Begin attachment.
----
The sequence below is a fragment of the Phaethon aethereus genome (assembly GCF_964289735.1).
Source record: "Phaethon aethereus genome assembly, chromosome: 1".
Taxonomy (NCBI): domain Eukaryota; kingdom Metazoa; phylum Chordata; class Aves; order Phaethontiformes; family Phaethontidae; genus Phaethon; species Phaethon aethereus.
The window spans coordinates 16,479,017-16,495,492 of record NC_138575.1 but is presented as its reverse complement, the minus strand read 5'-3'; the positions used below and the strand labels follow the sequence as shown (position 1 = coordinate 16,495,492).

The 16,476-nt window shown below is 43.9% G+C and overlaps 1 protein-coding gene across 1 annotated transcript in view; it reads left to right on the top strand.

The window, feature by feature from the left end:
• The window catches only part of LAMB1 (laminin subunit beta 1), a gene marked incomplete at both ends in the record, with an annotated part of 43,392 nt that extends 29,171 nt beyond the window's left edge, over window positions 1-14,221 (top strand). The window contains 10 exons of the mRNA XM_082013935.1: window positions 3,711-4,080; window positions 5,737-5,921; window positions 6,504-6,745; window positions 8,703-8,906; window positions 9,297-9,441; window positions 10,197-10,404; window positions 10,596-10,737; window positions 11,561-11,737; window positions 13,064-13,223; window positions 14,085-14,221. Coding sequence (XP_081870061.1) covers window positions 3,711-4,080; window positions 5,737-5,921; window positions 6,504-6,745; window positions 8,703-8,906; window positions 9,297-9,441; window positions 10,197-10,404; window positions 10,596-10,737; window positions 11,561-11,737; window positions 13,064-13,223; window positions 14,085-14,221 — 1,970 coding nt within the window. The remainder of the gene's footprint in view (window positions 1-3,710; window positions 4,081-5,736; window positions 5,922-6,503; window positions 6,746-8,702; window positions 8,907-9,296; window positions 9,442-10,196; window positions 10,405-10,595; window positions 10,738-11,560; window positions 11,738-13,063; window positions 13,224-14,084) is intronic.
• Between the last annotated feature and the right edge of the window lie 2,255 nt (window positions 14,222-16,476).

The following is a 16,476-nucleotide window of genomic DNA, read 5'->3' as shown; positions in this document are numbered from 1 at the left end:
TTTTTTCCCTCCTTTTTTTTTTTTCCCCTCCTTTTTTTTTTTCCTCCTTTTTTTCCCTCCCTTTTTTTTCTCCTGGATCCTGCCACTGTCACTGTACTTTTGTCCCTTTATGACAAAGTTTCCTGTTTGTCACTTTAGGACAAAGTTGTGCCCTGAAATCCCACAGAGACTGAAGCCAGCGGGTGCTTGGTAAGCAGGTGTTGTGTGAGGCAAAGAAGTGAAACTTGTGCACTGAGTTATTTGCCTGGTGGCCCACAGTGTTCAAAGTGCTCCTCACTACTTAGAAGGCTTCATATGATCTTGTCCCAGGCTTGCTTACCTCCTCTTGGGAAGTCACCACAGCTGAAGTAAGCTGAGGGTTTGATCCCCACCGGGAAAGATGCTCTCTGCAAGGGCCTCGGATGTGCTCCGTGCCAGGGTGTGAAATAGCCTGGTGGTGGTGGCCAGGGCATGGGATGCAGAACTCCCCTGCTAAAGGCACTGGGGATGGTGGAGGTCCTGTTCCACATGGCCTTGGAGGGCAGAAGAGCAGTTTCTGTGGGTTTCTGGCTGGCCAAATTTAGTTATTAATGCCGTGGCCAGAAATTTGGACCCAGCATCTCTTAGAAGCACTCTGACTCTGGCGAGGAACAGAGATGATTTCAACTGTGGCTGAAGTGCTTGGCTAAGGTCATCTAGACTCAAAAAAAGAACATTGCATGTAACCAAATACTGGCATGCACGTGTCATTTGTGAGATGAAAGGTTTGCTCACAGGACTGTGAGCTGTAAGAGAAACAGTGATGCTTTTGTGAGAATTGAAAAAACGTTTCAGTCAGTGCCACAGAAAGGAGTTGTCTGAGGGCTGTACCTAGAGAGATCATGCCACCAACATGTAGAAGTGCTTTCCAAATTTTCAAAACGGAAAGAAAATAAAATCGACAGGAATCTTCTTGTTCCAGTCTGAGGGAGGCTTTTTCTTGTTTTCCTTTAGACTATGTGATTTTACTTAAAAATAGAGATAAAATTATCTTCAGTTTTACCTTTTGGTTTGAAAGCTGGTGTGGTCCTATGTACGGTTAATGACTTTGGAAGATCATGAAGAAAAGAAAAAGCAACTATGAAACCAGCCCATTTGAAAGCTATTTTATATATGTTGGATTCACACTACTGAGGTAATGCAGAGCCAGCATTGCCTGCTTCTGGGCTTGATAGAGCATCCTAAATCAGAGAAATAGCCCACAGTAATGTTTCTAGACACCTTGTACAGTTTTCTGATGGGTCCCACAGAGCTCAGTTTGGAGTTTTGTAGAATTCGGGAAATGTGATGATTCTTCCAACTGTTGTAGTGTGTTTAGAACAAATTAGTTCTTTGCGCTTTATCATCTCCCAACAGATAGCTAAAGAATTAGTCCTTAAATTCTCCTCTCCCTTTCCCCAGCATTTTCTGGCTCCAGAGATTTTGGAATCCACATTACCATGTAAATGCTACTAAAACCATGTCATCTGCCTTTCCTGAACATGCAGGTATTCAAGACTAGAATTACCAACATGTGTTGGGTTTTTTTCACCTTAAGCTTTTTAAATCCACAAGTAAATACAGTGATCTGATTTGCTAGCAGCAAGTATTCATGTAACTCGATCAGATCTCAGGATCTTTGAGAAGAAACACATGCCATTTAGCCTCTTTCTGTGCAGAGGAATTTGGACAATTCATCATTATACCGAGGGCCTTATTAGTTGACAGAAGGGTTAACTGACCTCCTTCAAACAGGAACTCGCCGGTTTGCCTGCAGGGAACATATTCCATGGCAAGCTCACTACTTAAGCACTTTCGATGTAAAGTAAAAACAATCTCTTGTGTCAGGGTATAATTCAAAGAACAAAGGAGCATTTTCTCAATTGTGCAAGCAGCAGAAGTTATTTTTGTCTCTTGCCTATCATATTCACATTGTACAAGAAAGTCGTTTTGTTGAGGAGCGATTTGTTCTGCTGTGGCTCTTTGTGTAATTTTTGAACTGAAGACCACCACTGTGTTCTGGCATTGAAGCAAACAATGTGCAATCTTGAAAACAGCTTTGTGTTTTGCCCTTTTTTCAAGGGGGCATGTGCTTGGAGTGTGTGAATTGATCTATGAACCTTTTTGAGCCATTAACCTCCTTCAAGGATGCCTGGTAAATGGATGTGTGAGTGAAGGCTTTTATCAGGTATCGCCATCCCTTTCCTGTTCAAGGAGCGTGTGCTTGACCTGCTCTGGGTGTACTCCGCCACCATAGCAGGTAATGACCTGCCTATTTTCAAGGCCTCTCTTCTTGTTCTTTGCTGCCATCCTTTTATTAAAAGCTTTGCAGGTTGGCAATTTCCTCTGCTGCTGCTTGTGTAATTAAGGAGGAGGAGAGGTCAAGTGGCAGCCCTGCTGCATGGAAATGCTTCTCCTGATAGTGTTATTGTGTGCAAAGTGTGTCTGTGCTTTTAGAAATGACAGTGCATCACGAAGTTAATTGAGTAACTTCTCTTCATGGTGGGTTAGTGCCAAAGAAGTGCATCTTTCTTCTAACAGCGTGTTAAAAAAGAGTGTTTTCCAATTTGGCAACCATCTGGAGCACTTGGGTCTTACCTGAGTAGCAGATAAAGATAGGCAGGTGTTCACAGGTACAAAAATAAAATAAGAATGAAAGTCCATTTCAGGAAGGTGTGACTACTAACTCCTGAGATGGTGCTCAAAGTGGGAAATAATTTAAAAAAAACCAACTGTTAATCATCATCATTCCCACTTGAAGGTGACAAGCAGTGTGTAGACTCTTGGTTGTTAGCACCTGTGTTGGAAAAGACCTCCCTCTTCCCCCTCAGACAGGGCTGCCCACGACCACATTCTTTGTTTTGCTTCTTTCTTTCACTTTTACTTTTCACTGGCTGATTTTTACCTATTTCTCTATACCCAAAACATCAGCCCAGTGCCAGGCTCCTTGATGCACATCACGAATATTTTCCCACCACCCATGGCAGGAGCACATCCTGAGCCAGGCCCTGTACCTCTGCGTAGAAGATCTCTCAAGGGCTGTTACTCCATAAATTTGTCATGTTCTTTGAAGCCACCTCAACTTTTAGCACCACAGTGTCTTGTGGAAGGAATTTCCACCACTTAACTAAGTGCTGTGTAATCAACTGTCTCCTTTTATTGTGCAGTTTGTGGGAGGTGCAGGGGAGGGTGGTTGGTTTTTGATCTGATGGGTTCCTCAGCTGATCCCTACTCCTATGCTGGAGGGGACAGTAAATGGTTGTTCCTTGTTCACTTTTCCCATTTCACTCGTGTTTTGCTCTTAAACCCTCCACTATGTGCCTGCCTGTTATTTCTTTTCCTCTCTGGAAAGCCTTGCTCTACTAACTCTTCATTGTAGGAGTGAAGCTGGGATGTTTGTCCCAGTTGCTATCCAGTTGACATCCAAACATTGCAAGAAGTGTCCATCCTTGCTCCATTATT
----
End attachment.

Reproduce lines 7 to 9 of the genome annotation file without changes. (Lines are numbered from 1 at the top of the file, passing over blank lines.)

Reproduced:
• The window catches only part of LAMB1 (laminin subunit beta 1), a gene marked incomplete at both ends in the record, with an annotated part of 43,392 nt that extends 29,171 nt beyond the window's left edge, over window positions 1-14,221 (top strand). The window contains 10 exons of the mRNA XM_082013935.1: window positions 3,711-4,080; window positions 5,737-5,921; window positions 6,504-6,745; window positions 8,703-8,906; window positions 9,297-9,441; window positions 10,197-10,404; window positions 10,596-10,737; window positions 11,561-11,737; window positions 13,064-13,223; window positions 14,085-14,221. Coding sequence (XP_081870061.1) covers window positions 3,711-4,080; window positions 5,737-5,921; window positions 6,504-6,745; window positions 8,703-8,906; window positions 9,297-9,441; window positions 10,197-10,404; window positions 10,596-10,737; window positions 11,561-11,737; window positions 13,064-13,223; window positions 14,085-14,221 — 1,970 coding nt within the window. The remainder of the gene's footprint in view (window positions 1-3,710; window positions 4,081-5,736; window positions 5,922-6,503; window positions 6,746-8,702; window positions 8,907-9,296; window positions 9,442-10,196; window positions 10,405-10,595; window positions 10,738-11,560; window positions 11,738-13,063; window positions 13,224-14,084) is intronic.
• Between the last annotated feature and the right edge of the window lie 2,255 nt (window positions 14,222-16,476).

The following is a 16,476-nucleotide window of genomic DNA, read 5'->3' as shown; positions in this document are numbered from 1 at the left end: